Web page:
Dan, one of our full time writers, is the guest author of this blog. With degrees in communication and history, Dan has been a professional writer in the U.S. military as a combat correspondent for over eight years, and was a journalist for the Stars and Stripes European edition. His experience has included penning press releases from a cot in the deserts of Iraq, and writing breaking news from his Ford Focus in a Bavarian snowstorm. We asked him to write about how Google looks at SEO and linking strategy.
Ok, let’s start with a little disclaimer. I am fairly new to the SEO world. I have been writing professionally for a decade now, but somehow missed out on how to increase search engine rankings while I was following U.S. soldiers around in Iraq.
I always assumed you write something interesting people read it, and it moves up on the SERP. But now I am finding there is far more to it than I initially thought.
After leaving the military I realized I was missing a lot of skills that were necessary to be an effective multimedia journalist or copywriter in today’s Web-driven market. So after two college degrees, a certification course in SEO copywriting, and a lot of time spent on YouTube watching Google’s experts talk about this stuff, and daily practical use of creating original content at Express Writers, I am starting to get the hang of it.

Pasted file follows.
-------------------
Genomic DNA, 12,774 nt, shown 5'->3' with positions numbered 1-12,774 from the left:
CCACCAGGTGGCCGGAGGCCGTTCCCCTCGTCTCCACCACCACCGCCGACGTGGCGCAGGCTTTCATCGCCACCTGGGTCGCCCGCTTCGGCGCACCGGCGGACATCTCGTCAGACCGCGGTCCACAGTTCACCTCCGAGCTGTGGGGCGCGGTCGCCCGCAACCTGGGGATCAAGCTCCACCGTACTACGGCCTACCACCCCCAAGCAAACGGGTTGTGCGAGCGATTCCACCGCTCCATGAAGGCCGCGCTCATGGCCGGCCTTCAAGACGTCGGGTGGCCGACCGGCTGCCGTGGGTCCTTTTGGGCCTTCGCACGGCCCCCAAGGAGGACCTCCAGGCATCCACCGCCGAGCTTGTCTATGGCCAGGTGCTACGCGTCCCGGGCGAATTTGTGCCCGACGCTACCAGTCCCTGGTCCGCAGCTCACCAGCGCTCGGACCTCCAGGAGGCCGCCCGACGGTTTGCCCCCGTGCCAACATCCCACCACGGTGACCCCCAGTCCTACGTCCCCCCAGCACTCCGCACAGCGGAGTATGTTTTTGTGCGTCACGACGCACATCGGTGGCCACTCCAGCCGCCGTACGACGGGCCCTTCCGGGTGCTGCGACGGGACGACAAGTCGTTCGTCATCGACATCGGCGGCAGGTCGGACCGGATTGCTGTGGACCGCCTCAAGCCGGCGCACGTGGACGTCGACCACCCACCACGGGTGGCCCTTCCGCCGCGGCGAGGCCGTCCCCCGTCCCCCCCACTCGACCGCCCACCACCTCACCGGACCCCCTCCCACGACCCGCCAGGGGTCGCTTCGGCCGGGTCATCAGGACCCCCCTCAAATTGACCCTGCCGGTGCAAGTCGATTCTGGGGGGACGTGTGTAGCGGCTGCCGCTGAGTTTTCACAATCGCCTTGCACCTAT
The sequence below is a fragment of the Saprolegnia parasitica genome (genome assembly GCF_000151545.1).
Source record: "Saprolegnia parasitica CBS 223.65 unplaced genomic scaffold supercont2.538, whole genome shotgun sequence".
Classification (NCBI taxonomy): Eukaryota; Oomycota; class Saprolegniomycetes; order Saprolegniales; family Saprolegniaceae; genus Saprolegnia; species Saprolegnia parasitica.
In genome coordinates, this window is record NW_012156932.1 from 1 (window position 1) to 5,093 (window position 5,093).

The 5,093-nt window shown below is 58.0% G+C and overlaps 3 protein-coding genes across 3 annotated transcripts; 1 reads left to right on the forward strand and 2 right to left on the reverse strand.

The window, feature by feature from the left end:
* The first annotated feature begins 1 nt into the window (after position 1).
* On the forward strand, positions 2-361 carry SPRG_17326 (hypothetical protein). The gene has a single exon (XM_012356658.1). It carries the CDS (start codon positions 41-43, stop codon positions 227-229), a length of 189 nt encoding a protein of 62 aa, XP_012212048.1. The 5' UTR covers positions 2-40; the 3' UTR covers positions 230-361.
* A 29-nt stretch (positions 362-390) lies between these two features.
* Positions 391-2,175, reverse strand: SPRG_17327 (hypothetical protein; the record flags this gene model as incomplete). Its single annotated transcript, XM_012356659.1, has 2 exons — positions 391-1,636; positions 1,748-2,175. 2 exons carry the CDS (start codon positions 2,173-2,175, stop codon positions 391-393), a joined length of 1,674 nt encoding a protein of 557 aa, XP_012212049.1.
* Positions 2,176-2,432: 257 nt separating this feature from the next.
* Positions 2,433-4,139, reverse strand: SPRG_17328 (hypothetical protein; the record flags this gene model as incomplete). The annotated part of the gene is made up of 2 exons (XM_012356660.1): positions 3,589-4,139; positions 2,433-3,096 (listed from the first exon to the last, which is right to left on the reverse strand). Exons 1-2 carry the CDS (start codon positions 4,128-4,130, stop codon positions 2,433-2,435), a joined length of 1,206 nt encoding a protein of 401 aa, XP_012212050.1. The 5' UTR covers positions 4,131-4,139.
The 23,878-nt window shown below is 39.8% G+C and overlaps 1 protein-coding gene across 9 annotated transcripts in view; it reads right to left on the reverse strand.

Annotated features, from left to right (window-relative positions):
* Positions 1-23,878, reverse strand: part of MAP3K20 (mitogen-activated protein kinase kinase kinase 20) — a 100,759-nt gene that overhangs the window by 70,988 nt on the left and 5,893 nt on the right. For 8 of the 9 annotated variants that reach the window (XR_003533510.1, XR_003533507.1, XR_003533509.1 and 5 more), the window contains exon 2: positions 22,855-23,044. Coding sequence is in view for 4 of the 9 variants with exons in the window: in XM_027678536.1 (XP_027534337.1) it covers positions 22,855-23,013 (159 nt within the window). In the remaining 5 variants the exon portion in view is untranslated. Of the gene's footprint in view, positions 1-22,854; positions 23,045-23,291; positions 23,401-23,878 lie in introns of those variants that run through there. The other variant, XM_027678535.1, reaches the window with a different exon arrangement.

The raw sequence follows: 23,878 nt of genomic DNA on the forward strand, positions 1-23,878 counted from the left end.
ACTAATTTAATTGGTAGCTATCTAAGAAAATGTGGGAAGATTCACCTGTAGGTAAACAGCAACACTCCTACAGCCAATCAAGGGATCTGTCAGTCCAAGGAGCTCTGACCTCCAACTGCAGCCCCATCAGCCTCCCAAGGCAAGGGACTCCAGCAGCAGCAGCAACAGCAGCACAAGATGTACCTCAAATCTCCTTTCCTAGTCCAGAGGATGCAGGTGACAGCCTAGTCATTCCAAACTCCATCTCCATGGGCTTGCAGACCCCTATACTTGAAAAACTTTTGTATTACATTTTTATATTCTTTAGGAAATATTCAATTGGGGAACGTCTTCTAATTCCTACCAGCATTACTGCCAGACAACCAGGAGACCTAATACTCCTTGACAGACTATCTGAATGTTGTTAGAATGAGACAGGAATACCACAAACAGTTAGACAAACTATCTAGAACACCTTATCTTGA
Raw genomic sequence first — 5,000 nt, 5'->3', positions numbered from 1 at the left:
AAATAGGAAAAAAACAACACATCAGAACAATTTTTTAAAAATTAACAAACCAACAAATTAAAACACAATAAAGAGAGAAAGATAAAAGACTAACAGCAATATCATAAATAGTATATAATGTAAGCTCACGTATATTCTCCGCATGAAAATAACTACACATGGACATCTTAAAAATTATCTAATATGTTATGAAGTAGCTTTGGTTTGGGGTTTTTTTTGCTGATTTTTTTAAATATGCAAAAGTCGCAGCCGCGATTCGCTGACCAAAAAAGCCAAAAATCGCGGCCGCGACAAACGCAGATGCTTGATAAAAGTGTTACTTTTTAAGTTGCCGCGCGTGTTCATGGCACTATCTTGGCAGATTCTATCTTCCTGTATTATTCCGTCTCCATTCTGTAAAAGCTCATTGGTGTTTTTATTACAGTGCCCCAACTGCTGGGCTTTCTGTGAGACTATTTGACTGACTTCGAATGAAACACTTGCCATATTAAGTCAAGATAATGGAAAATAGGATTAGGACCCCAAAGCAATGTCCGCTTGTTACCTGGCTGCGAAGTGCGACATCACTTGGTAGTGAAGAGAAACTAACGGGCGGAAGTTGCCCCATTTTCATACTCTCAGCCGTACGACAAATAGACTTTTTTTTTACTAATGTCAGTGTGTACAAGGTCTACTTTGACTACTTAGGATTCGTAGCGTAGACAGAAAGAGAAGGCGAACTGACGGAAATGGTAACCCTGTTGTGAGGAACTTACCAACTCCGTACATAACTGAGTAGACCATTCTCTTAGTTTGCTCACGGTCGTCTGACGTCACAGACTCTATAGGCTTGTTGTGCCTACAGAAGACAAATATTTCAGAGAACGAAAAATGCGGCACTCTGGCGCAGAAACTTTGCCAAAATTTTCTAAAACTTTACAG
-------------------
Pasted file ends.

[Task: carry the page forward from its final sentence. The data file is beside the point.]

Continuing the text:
From reading some of the SEO and copywriting experts’ articles on the subject, I noticed how links were very helpful when gathering research on a topic. So, I decided to use links more often when I was writing. I began to research links and found out it is hard to know a natural link from what Google considers an unnatural link.
Now, I feel like I have to cross my fingers when including a link with a post online? Man, I hope Google does not flag this one. You never really know do you?
Sometimes you can write a quality post, with a unique angle, with links connecting to what you view as beneficial content for your reader and it can be flagged as an unnatural link. There are two possible problems here. One, Google thinks your post or the link you are using is, in fact, low quality. Two, there is a discrepancy in what you think a natural link is and what Google’s algorithm thinks a natural link is.
Google’s algorithm is not perfect. You can deliver an excellent post with solid “natural” links, and somehow you could still get flagged, or the site linking to you also could get tagged. The problem is Google does not precisely define natural links, leaving SEO gurus a bit agitated.
“Natural links to your site develop as part of the dynamic nature of the web when other sites find your content valuable and think it would be helpful for their visitors,” according to Google.
Natural links are the only links valuable to your search results. But this is often simply not the case. You can write posts specifically for the benefit of your targeted audience and still get flagged by Google because your link is somehow still being labeled unnatural.
“Unnatural links to your site are placed there specifically to make your site look more popular to search engines,” explains Google.